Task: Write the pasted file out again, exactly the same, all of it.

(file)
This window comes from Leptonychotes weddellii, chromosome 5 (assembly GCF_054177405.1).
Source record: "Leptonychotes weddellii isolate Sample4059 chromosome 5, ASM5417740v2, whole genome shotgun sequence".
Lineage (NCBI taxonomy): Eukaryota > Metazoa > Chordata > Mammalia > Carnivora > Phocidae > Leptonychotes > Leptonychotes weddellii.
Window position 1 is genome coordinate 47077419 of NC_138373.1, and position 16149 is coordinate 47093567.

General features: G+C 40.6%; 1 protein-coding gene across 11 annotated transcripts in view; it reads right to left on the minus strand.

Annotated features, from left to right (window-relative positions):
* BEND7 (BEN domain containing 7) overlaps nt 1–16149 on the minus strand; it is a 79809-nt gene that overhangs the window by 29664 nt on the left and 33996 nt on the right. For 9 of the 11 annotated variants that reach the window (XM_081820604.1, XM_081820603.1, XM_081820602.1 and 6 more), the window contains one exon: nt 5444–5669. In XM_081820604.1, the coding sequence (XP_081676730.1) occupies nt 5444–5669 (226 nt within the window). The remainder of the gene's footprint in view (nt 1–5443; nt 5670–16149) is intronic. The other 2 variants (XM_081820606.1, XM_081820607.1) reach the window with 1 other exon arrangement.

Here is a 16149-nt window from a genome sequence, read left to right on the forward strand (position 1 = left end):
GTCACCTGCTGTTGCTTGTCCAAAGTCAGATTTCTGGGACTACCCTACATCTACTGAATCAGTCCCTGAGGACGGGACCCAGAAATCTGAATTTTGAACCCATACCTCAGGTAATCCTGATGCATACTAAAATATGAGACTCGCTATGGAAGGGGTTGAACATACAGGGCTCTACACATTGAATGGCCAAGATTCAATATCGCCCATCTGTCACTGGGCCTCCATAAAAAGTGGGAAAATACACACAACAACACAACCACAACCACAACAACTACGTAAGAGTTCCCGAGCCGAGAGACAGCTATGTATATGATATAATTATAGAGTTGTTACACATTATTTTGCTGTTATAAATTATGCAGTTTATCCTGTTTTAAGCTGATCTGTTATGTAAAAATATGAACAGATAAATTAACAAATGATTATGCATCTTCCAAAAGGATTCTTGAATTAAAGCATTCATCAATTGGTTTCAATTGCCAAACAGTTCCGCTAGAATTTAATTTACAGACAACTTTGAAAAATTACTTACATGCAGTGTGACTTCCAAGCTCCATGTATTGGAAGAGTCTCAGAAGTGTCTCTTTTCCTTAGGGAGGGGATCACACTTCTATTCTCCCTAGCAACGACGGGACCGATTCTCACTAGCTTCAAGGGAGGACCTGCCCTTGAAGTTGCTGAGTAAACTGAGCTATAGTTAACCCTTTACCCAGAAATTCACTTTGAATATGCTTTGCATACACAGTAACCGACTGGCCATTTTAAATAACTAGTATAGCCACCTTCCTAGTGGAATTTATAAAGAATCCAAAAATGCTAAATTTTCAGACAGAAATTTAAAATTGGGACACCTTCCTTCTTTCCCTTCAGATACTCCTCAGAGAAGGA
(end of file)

This window comes from Leptonychotes weddellii, chromosome 5 (assembly GCF_054177405.1).
Source record: "Leptonychotes weddellii isolate Sample4059 chromosome 5, ASM5417740v2, whole genome shotgun sequence".
Lineage (NCBI taxonomy): Eukaryota > Metazoa > Chordata > Mammalia > Carnivora > Phocidae > Leptonychotes > Leptonychotes weddellii.
Window position 1 is genome coordinate 47077419 of NC_138373.1, and position 16149 is coordinate 47093567.

General features: G+C 40.6%; 1 protein-coding gene across 11 annotated transcripts in view; it reads right to left on the minus strand.

Annotated features, from left to right (window-relative positions):
* BEND7 (BEN domain containing 7) overlaps nt 1–16149 on the minus strand; it is a 79809-nt gene that overhangs the window by 29664 nt on the left and 33996 nt on the right. For 9 of the 11 annotated variants that reach the window (XM_081820604.1, XM_081820603.1, XM_081820602.1 and 6 more), the window contains one exon: nt 5444–5669. In XM_081820604.1, the coding sequence (XP_081676730.1) occupies nt 5444–5669 (226 nt within the window). The remainder of the gene's footprint in view (nt 1–5443; nt 5670–16149) is intronic. The other 2 variants (XM_081820606.1, XM_081820607.1) reach the window with 1 other exon arrangement.

Here is a 16149-nt window from a genome sequence, read left to right on the forward strand (position 1 = left end):
GTCACCTGCTGTTGCTTGTCCAAAGTCAGATTTCTGGGACTACCCTACATCTACTGAATCAGTCCCTGAGGACGGGACCCAGAAATCTGAATTTTGAACCCATACCTCAGGTAATCCTGATGCATACTAAAATATGAGACTCGCTATGGAAGGGGTTGAACATACAGGGCTCTACACATTGAATGGCCAAGATTCAATATCGCCCATCTGTCACTGGGCCTCCATAAAAAGTGGGAAAATACACACAACAACACAACCACAACCACAACAACTACGTAAGAGTTCCCGAGCCGAGAGACAGCTATGTATATGATATAATTATAGAGTTGTTACACATTATTTTGCTGTTATAAATTATGCAGTTTATCCTGTTTTAAGCTGATCTGTTATGTAAAAATATGAACAGATAAATTAACAAATGATTATGCATCTTCCAAAAGGATTCTTGAATTAAAGCATTCATCAATTGGTTTCAATTGCCAAACAGTTCCGCTAGAATTTAATTTACAGACAACTTTGAAAAATTACTTACATGCAGTGTGACTTCCAAGCTCCATGTATTGGAAGAGTCTCAGAAGTGTCTCTTTTCCTTAGGGAGGGGATCACACTTCTATTCTCCCTAGCAACGACGGGACCGATTCTCACTAGCTTCAAGGGAGGACCTGCCCTTGAAGTTGCTGAGTAAACTGAGCTATAGTTAACCCTTTACCCAGAAATTCACTTTGAATATGCTTTGCATACACAGTAACCGACTGGCCATTTTAAATAACTAGTATAGCCACCTTCCTAGTGGAATTTATAAAGAATCCAAAAATGCTAAATTTTCAGACAGAAATTTAAAATTGGGACACCTTCCTTCTTTCCCTTCAGATACTCCTCAGAGAAGGA